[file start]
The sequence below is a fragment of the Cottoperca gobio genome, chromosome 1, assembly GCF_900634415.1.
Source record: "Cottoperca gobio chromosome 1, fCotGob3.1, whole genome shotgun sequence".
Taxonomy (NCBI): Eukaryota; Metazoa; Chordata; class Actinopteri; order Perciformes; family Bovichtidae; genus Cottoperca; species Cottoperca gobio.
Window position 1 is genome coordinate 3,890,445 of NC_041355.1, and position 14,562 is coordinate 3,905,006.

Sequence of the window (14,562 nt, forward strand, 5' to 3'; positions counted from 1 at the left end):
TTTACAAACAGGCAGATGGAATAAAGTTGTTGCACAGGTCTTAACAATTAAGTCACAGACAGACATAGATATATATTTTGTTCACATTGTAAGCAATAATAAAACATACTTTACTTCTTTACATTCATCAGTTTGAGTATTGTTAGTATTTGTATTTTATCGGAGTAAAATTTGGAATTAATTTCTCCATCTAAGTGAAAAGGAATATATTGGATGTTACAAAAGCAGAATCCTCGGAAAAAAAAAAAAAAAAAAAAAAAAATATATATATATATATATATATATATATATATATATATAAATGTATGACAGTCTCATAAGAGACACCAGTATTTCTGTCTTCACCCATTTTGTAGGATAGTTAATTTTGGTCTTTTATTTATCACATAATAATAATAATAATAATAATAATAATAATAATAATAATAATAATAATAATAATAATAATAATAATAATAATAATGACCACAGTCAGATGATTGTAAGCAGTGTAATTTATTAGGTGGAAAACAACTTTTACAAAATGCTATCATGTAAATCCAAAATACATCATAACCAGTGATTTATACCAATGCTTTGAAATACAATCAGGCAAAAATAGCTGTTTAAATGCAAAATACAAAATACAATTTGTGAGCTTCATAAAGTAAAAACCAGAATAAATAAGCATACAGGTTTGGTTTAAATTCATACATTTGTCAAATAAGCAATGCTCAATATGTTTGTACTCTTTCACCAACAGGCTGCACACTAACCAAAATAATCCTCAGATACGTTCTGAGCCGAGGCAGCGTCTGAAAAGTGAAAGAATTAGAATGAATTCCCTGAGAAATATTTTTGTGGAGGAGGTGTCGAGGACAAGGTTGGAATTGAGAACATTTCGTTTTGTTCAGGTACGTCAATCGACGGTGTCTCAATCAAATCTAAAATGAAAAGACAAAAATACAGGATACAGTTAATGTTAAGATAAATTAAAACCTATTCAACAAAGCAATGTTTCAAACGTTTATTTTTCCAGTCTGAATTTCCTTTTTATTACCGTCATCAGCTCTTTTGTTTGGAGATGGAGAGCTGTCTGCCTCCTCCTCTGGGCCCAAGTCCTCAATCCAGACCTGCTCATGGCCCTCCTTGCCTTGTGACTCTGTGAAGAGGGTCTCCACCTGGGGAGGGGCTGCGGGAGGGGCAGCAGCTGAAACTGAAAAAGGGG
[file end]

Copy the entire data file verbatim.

The sequence below is a fragment of the Cottoperca gobio genome, chromosome 1, assembly GCF_900634415.1.
Source record: "Cottoperca gobio chromosome 1, fCotGob3.1, whole genome shotgun sequence".
Taxonomy (NCBI): Eukaryota; Metazoa; Chordata; class Actinopteri; order Perciformes; family Bovichtidae; genus Cottoperca; species Cottoperca gobio.
Window position 1 is genome coordinate 3,890,445 of NC_041355.1, and position 14,562 is coordinate 3,905,006.

Sequence of the window (14,562 nt, forward strand, 5' to 3'; positions counted from 1 at the left end):
TTTACAAACAGGCAGATGGAATAAAGTTGTTGCACAGGTCTTAACAATTAAGTCACAGACAGACATAGATATATATTTTGTTCACATTGTAAGCAATAATAAAACATACTTTACTTCTTTACATTCATCAGTTTGAGTATTGTTAGTATTTGTATTTTATCGGAGTAAAATTTGGAATTAATTTCTCCATCTAAGTGAAAAGGAATATATTGGATGTTACAAAAGCAGAATCCTCGGAAAAAAAAAAAAAAAAAAAAAAAAATATATATATATATATATATATATATATATATATATATAAATGTATGACAGTCTCATAAGAGACACCAGTATTTCTGTCTTCACCCATTTTGTAGGATAGTTAATTTTGGTCTTTTATTTATCACATAATAATAATAATAATAATAATAATAATAATAATAATAATAATAATAATAATAATAATAATAATAATAATAATAATGACCACAGTCAGATGATTGTAAGCAGTGTAATTTATTAGGTGGAAAACAACTTTTACAAAATGCTATCATGTAAATCCAAAATACATCATAACCAGTGATTTATACCAATGCTTTGAAATACAATCAGGCAAAAATAGCTGTTTAAATGCAAAATACAAAATACAATTTGTGAGCTTCATAAAGTAAAAACCAGAATAAATAAGCATACAGGTTTGGTTTAAATTCATACATTTGTCAAATAAGCAATGCTCAATATGTTTGTACTCTTTCACCAACAGGCTGCACACTAACCAAAATAATCCTCAGATACGTTCTGAGCCGAGGCAGCGTCTGAAAAGTGAAAGAATTAGAATGAATTCCCTGAGAAATATTTTTGTGGAGGAGGTGTCGAGGACAAGGTTGGAATTGAGAACATTTCGTTTTGTTCAGGTACGTCAATCGACGGTGTCTCAATCAAATCTAAAATGAAAAGACAAAAATACAGGATACAGTTAATGTTAAGATAAATTAAAACCTATTCAACAAAGCAATGTTTCAAACGTTTATTTTTCCAGTCTGAATTTCCTTTTTATTACCGTCATCAGCTCTTTTGTTTGGAGATGGAGAGCTGTCTGCCTCCTCCTCTGGGCCCAAGTCCTCAATCCAGACCTGCTCATGGCCCTCCTTGCCTTGTGACTCTGTGAAGAGGGTCTCCACCTGGGGAGGGGCTGCGGGAGGGGCAGCAGCTGAAACTGAAAAAGGGG